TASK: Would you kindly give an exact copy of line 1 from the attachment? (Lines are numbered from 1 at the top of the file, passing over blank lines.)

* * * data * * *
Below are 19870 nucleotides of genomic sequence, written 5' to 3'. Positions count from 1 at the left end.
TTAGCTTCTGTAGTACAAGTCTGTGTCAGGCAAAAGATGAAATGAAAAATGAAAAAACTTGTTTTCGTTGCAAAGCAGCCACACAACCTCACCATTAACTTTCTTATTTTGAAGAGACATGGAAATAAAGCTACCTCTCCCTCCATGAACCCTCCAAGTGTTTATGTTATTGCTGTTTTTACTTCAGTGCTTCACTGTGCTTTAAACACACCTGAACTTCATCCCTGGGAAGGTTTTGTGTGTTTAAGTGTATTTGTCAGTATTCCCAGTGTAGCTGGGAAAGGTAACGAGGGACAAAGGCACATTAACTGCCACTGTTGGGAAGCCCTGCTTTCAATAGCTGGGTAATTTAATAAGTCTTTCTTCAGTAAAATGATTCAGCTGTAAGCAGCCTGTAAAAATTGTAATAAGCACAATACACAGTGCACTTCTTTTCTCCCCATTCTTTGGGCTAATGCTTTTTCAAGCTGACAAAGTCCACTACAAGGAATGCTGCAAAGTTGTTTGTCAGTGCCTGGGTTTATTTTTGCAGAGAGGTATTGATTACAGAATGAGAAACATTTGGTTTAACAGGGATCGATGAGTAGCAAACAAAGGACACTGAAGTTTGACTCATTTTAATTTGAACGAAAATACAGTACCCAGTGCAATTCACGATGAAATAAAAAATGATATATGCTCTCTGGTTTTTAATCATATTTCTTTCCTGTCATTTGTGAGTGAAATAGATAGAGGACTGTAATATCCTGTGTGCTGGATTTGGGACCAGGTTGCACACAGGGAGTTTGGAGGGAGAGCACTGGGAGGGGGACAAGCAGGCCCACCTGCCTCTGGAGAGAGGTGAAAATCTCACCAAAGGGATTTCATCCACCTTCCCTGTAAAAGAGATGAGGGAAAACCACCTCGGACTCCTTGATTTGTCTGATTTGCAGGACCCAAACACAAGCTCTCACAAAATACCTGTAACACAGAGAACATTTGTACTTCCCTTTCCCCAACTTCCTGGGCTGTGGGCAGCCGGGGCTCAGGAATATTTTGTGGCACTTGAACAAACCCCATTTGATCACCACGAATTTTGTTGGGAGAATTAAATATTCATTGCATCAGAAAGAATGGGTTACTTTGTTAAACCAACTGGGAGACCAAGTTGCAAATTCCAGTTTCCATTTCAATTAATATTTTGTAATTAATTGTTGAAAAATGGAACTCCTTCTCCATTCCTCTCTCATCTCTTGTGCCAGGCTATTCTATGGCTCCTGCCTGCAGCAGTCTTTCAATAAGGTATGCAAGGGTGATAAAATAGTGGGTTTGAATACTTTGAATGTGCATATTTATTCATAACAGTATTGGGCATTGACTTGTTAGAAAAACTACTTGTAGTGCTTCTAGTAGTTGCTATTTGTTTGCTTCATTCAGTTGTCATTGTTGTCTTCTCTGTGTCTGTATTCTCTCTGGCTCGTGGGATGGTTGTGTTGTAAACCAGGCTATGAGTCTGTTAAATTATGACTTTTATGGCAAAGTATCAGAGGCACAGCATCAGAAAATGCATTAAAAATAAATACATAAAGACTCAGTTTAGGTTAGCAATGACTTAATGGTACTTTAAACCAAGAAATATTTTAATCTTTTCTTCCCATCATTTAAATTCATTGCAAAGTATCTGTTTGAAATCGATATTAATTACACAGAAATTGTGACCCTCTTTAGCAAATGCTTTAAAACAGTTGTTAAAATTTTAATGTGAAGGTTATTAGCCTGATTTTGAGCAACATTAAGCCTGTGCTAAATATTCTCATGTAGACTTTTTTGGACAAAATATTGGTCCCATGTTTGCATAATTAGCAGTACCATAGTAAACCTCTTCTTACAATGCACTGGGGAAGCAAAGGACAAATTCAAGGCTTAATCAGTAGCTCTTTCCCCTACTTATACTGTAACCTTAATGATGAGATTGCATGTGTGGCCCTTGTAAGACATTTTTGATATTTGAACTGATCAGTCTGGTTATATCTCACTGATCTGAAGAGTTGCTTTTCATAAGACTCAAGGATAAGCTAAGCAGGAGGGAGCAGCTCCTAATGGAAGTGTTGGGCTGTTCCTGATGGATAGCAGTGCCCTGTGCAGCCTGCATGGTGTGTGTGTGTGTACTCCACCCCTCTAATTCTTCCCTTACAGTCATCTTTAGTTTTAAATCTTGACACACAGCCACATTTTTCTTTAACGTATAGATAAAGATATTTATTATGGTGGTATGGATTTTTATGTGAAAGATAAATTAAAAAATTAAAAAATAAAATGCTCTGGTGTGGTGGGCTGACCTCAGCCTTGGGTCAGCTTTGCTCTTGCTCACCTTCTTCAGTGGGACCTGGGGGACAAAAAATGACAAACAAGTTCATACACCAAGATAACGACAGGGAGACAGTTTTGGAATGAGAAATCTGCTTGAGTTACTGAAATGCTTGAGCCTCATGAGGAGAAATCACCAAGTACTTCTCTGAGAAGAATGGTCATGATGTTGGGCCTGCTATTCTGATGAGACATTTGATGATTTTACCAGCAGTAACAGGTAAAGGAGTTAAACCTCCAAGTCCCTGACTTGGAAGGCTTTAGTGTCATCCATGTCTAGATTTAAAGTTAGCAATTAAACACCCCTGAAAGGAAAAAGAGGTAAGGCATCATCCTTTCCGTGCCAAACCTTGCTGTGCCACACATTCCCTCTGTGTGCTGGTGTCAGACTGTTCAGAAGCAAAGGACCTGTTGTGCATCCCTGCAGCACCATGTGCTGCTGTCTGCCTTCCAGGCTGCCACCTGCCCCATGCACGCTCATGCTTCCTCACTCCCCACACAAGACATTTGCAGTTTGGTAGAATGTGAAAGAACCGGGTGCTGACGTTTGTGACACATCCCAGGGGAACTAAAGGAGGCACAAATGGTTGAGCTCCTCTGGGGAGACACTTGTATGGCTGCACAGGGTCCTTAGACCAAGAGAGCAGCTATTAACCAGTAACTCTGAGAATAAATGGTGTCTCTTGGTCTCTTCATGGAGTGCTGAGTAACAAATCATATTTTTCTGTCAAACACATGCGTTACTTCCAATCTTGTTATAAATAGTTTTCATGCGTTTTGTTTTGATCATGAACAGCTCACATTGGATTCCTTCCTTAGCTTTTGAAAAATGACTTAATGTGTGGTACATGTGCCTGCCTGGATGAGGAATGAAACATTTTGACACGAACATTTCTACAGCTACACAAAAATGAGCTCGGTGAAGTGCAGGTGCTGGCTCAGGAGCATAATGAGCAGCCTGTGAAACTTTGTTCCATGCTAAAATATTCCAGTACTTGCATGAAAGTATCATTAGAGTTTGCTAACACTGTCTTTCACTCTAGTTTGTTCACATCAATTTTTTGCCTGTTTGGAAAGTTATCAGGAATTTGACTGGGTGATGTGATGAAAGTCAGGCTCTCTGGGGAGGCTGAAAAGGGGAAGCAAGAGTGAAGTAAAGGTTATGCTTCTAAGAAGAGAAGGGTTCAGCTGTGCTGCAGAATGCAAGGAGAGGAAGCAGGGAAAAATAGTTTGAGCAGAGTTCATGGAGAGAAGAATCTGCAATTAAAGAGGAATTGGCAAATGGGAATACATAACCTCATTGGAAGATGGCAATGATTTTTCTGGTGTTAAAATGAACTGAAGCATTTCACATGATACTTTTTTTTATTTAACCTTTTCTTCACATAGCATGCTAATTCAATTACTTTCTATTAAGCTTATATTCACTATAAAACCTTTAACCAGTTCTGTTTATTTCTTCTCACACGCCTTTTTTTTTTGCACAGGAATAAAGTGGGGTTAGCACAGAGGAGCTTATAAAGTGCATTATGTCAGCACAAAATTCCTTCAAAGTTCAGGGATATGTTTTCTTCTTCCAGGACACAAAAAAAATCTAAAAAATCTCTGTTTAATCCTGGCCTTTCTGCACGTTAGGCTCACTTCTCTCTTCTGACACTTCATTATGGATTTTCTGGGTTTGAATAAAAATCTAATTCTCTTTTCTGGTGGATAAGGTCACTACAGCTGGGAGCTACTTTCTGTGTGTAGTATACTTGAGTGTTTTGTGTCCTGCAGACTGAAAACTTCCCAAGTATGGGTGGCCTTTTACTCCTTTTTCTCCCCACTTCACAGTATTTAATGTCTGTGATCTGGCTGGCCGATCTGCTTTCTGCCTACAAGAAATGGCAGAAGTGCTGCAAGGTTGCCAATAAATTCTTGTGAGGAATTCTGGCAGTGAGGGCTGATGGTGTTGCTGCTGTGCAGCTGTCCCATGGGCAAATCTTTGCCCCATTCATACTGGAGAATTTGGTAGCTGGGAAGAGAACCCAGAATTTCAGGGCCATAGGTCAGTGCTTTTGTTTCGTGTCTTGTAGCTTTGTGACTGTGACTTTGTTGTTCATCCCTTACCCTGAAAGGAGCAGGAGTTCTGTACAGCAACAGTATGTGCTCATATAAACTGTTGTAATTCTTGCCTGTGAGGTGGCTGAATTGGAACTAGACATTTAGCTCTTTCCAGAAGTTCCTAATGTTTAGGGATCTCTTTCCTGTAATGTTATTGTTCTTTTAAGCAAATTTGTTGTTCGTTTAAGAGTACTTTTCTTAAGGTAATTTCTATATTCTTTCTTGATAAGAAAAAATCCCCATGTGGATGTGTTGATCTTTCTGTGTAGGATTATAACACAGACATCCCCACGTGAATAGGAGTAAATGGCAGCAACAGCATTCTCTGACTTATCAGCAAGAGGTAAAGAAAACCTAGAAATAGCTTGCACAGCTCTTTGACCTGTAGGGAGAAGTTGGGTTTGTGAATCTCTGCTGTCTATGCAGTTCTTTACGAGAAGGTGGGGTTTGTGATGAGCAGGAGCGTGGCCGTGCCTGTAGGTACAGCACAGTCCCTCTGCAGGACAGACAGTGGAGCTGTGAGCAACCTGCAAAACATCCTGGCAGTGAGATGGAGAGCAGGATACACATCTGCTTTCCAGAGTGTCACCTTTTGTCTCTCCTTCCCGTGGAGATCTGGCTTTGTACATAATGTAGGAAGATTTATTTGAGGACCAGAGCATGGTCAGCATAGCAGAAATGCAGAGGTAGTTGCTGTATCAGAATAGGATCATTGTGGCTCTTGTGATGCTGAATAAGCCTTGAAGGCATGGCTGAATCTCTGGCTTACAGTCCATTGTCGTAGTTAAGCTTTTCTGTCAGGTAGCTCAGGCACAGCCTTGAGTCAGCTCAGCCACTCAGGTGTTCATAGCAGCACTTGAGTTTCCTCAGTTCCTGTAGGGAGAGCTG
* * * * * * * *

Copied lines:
Below are 19870 nucleotides of genomic sequence, written 5' to 3'. Positions count from 1 at the left end.